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Charles and Ray Eames

With a grand sense of adventure, Charles and Ray Eames turned their curiosity and boundless enthusiasm into creations that established them as a truly great husband-and-wife design team.
One of their chairs looked like a potato chip. Another was meant to resemble a “well-used first baseman’s mitt.” And their unique synergy led to a whole new look in furniture: Lean and modern. Playful and functional. Sleek, sophisticated, and beautifully simple. The “Eames look,” and their relationship with Herman Miller, began with molded plywood chairs in the late 1940s and went on to include the world-renowned Eames Lounge Chair (that’s the baseball mitt), now in the permanent collection at MoMA in New York.

Charles and Ray achieved their monumental success by approaching each project the same way: Does it interest and intrigue us? Can we make it better? Will we have “serious fun” doing it? Clearly, they loved their work—a combination of art and science, design and architecture, process and product, style and function. “The details are not details,” Charles famously said. “They make the product.”

A problem-solver who encouraged experimentation among his staff, Charles said his dream was “to have people working on useless projects. These have the germ of new concepts.” As he noted about the development of molded plywood chairs, “Yes, it was a flash of inspiration—a kind of 30-year flash.”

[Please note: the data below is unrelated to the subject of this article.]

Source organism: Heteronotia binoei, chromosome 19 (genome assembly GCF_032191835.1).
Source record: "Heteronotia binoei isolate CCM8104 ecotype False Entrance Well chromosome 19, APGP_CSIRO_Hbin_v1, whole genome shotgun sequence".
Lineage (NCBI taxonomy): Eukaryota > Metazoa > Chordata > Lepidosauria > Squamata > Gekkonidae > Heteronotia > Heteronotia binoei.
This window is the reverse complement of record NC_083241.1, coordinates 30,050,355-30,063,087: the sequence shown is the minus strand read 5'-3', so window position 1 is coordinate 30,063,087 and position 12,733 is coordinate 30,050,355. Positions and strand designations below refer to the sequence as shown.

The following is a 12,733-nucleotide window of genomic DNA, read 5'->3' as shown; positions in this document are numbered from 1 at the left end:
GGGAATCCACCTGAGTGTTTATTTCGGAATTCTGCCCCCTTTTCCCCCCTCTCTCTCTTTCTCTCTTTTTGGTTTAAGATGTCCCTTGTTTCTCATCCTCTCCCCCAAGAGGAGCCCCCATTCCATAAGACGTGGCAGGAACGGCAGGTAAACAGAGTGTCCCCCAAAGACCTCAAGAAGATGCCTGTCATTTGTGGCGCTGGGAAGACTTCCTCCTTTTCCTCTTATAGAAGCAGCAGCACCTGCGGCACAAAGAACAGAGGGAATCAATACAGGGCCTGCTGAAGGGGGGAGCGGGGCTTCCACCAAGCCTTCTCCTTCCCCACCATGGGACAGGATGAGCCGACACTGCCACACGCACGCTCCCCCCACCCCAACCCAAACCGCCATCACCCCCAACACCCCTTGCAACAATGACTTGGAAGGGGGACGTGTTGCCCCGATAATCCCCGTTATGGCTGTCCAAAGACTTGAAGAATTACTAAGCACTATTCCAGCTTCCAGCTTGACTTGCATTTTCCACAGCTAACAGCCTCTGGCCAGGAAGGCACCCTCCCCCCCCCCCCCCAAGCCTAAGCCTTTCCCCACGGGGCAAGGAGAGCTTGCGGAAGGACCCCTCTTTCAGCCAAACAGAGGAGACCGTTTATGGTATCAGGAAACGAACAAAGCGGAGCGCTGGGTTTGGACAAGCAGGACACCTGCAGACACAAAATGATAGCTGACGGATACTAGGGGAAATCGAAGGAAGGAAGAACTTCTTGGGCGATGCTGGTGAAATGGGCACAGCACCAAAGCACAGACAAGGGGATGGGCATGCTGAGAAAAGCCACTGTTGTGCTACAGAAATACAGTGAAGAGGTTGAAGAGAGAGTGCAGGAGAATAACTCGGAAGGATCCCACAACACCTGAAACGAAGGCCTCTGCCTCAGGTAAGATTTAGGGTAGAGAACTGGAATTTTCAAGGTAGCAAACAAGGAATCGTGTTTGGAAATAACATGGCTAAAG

With Charles and Ray, one good thing always led to another: Their revolutionary work in molded plywood led to their breakthrough in molded fiberglass seating. A magazine contest led to the highly innovative Case Study house they lived in for the rest of their lives. Their love of photography led to filmmaking and a presentation at the 1959 Moscow World’s Fair. And a wooden plank contraption, rigged up by their friend, film director Billy Wilder, for taking naps led to their acclaimed Eames Chaise.

A design critic once said that this extraordinary couple “just wanted to make the world a better place.” Charles and Ray Eames did that, and more.